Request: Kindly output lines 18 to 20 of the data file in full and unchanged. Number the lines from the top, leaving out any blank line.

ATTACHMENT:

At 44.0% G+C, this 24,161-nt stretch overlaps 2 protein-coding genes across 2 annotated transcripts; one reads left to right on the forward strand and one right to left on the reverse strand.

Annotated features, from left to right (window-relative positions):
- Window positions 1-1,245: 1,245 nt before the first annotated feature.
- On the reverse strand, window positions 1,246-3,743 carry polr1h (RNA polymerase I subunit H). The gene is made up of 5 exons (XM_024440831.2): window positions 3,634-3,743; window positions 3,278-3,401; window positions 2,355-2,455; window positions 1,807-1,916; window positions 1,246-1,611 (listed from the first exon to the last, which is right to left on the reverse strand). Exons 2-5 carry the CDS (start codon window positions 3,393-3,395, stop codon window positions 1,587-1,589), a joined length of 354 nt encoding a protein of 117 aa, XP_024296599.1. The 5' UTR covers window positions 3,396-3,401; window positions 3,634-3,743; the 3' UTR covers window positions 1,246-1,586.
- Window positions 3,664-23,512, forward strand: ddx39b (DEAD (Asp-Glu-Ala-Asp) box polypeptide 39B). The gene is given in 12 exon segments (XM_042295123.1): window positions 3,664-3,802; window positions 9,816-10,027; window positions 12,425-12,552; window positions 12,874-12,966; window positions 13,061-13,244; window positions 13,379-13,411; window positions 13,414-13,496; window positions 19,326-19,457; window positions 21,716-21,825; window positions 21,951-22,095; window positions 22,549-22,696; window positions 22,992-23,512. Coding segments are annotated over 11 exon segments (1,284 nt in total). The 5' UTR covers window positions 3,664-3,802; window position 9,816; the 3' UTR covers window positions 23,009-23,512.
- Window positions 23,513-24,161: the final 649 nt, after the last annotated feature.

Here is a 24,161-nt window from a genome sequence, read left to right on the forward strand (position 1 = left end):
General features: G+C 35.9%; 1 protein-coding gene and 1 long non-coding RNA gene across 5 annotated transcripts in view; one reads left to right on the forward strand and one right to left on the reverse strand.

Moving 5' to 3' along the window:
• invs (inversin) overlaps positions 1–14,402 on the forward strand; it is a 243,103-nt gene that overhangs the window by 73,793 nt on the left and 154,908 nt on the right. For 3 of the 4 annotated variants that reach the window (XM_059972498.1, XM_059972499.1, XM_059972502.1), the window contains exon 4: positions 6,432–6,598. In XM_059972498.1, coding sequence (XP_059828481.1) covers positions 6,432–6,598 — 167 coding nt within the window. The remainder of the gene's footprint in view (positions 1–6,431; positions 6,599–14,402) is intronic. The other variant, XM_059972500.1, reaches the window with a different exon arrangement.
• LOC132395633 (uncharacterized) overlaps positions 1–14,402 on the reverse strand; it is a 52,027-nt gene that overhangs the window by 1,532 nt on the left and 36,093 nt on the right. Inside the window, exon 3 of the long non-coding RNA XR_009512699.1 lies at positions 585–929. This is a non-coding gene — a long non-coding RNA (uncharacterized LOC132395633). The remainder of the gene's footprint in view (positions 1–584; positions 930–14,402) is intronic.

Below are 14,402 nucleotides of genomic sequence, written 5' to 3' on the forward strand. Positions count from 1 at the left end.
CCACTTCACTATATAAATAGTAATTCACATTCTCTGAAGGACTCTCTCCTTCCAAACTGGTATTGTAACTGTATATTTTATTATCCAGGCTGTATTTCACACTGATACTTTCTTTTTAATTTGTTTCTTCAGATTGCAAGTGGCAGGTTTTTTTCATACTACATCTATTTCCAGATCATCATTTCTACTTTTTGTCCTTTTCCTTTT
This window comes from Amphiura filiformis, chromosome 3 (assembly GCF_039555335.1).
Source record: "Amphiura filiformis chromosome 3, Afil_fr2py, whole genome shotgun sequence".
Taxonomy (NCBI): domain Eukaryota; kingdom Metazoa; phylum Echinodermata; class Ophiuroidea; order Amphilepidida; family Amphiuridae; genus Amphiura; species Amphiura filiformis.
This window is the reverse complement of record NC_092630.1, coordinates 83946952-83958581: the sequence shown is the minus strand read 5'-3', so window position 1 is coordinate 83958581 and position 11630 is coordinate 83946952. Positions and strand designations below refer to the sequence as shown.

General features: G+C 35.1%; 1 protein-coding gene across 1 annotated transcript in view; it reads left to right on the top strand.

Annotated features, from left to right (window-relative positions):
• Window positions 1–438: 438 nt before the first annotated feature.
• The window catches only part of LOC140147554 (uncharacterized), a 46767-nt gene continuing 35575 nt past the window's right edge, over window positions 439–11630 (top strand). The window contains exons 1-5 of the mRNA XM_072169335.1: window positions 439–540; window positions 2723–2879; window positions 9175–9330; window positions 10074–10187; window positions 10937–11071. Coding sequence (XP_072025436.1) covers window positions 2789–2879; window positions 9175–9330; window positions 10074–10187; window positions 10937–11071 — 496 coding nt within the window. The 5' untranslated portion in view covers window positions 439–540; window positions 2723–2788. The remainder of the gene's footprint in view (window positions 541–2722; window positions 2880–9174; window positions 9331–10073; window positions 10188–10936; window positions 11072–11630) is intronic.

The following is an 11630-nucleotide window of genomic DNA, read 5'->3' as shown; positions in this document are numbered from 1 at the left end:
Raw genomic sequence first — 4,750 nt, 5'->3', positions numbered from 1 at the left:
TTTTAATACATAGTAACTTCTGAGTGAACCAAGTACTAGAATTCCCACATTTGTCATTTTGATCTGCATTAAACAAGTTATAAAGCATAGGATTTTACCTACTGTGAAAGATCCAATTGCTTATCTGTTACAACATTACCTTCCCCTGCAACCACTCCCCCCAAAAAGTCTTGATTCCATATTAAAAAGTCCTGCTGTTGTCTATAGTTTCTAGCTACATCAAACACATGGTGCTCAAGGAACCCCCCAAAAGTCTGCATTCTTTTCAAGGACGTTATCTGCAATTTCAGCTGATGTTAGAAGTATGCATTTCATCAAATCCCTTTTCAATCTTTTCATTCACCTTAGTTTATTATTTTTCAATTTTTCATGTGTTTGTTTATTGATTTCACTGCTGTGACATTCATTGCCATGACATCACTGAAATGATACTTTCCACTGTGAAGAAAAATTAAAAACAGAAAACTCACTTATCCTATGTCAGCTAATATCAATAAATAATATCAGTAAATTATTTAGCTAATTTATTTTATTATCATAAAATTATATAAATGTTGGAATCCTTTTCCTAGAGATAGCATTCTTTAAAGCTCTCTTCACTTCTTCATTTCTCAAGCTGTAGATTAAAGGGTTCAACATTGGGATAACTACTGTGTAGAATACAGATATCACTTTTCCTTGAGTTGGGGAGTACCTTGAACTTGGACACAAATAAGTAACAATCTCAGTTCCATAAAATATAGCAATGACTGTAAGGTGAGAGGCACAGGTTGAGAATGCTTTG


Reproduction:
General features: G+C 35.1%; 1 protein-coding gene across 1 annotated transcript in view; it reads left to right on the top strand.

Annotated features, from left to right (window-relative positions):
• Window positions 1–438: 438 nt before the first annotated feature.